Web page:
2. Contracting Parties shall implement this Convention with respect to the marine environment consistently with the rights and obligations of States under the law of the sea.
 
CHAPTERS IN AGENDA 21
All member states of the United Nations adopted Agenda 21 at UNCED; many of these chapters contain warnings that have never been heeded:
 
Advance implementation of the Global Programme of Action for the Protection of the Marine Environment from Land-based Activities and the Montreal Declaration on the Protection of the Marine Environment from Land-based Activities, with particular emphasis in the period 2002-2006 on municipal wastewater, the physical alteration and destruction of habitats, and nutrients, by actions at all levels to:
 
Loss of biological diversity
The loss of biological diversity may reduce the resilience of ecosystems to climatic variations and air pollution damage. Atmospheric changes can have important impacts on forests, biodiversity, and freshwater and marine ecosystems, as well as on economic activities, such as agriculture (9.16., Atmosphere, Agenda 21, 1992)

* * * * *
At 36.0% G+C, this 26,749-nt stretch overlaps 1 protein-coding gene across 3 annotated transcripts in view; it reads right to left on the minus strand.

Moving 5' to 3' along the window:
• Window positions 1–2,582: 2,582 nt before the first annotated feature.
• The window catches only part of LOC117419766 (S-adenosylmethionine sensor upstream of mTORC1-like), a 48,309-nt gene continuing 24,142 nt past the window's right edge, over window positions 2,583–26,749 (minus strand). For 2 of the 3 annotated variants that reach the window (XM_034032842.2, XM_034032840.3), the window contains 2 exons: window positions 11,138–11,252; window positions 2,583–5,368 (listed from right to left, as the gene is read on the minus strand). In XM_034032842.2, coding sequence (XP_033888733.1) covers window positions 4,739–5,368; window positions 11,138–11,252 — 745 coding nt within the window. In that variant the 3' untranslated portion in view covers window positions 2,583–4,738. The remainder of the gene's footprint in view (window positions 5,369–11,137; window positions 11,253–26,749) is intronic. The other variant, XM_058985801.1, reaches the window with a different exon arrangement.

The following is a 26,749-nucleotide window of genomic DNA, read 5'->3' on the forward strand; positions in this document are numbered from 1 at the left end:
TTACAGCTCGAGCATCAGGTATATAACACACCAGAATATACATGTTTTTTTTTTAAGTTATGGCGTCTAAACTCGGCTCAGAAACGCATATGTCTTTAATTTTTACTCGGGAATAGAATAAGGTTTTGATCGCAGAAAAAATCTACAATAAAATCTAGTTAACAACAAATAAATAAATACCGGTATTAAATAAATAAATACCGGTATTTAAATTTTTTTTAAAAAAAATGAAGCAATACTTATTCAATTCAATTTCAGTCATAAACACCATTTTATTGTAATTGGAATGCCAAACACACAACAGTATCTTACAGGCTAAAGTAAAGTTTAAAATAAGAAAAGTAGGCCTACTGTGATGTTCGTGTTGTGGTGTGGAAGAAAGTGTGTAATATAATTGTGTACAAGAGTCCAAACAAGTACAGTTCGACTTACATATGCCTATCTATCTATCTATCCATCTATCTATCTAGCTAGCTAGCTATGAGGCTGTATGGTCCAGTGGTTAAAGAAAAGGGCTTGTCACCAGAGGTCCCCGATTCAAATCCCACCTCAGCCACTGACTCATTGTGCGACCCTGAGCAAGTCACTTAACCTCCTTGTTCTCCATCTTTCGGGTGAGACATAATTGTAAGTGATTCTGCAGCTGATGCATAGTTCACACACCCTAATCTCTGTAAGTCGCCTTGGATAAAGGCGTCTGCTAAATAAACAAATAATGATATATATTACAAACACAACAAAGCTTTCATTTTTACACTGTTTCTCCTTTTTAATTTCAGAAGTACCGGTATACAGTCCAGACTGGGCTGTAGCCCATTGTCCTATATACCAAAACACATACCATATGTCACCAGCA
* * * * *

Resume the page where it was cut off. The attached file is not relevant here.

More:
Take action where necessary for the conservation of biological diversity through the in situ conservation of ecosystems and natural habitats, as well as primitive cultivars and their wild relatives, and the maintenance and recover of viable populations of species in their natural surroundings, and implement ex situ measures, preferably in the source country. In situ measures should include the reinforcement of terrestrial, marine and aquatic protected area systems and embrace, inter alia, vulnerable freshwater and other wetlands and coastal ecosystems, such as estuaries, coral reefs and mangroves;...(15.5 g. Biodiversity, Agenda 21 
Increased marine environment degradation
 Degradation of the marine environment can result from a wide range of sources. Land-based sources contribute 70% of marine pollution, while maritime transport and dumping-at-sea activities contribute 10 % each (Marine, Agenda 21, UNCED, 1992)
 Increased vulnerability of marine environment to change